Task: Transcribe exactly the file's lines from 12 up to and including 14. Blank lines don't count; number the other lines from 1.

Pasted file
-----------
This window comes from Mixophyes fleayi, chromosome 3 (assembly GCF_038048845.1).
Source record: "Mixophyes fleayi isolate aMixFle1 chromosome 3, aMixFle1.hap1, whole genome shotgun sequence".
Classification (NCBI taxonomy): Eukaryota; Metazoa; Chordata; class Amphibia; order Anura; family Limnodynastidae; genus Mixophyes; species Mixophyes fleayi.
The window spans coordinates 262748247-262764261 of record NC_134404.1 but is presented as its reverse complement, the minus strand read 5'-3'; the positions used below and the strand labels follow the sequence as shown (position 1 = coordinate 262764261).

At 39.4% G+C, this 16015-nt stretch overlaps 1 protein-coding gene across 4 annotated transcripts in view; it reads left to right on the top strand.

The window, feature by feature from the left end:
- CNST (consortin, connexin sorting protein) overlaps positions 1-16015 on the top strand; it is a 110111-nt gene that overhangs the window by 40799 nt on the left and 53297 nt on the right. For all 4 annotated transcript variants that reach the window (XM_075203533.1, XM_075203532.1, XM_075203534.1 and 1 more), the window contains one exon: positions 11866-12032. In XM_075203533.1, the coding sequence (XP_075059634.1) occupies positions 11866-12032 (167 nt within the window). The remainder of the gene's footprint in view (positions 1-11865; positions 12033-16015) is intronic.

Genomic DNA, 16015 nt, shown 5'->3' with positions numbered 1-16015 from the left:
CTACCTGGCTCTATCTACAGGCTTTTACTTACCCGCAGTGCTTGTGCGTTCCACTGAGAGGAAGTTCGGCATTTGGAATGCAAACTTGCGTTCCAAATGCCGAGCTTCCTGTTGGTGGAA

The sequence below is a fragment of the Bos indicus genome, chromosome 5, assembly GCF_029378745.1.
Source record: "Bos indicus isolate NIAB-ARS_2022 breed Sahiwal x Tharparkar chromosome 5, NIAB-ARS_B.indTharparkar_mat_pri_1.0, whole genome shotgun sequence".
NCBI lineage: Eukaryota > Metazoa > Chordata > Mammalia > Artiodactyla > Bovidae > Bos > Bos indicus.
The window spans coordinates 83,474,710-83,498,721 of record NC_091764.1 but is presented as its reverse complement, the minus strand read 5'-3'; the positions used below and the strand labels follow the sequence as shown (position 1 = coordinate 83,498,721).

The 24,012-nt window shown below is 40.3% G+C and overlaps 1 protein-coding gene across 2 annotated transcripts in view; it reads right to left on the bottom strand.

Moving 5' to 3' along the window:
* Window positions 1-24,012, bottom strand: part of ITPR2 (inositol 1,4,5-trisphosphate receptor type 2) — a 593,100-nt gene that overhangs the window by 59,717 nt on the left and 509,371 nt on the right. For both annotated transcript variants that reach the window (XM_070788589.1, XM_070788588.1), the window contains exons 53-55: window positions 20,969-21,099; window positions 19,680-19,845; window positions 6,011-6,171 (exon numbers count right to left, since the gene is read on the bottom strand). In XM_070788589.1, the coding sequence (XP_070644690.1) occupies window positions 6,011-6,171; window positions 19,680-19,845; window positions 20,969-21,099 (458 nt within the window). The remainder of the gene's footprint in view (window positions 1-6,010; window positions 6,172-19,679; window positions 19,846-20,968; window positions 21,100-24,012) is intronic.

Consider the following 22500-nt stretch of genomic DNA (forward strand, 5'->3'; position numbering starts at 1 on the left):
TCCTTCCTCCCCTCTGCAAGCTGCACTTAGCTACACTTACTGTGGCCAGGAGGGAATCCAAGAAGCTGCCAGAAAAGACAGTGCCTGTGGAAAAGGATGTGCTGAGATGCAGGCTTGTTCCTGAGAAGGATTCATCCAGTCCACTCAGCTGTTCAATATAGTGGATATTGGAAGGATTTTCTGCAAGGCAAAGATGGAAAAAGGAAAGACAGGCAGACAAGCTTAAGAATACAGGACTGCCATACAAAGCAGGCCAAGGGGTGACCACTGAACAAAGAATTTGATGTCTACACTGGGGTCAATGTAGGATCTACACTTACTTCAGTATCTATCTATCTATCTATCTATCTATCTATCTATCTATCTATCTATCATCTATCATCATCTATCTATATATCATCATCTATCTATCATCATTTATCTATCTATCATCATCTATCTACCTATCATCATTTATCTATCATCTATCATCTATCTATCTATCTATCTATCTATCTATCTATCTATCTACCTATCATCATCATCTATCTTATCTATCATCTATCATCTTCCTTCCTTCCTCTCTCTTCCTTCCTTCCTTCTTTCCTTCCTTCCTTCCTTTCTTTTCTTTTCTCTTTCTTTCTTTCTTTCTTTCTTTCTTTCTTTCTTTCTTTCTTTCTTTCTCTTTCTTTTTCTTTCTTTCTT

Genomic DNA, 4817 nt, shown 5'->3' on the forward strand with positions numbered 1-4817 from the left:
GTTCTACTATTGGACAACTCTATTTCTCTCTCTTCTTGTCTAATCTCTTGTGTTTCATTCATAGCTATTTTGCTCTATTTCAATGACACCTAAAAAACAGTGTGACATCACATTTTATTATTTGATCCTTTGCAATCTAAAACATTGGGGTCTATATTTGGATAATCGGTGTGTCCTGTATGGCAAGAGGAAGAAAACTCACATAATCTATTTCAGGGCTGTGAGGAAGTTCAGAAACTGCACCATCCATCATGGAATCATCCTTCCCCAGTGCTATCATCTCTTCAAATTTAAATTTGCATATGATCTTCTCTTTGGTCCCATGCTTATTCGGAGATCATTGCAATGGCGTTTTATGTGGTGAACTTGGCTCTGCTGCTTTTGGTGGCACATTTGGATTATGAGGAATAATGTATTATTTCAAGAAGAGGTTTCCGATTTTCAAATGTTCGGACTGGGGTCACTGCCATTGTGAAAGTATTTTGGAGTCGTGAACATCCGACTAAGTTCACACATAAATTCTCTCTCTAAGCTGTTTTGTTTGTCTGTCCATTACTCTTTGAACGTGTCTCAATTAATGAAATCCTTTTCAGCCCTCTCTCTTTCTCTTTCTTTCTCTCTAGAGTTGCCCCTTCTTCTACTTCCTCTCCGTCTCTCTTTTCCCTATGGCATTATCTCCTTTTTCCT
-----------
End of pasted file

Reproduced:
NCBI lineage: Eukaryota > Metazoa > Chordata > Mammalia > Artiodactyla > Bovidae > Bos > Bos indicus.
The window spans coordinates 83,474,710-83,498,721 of record NC_091764.1 but is presented as its reverse complement, the minus strand read 5'-3'; the positions used below and the strand labels follow the sequence as shown (position 1 = coordinate 83,498,721).

The 24,012-nt window shown below is 40.3% G+C and overlaps 1 protein-coding gene across 2 annotated transcripts in view; it reads right to left on the bottom strand.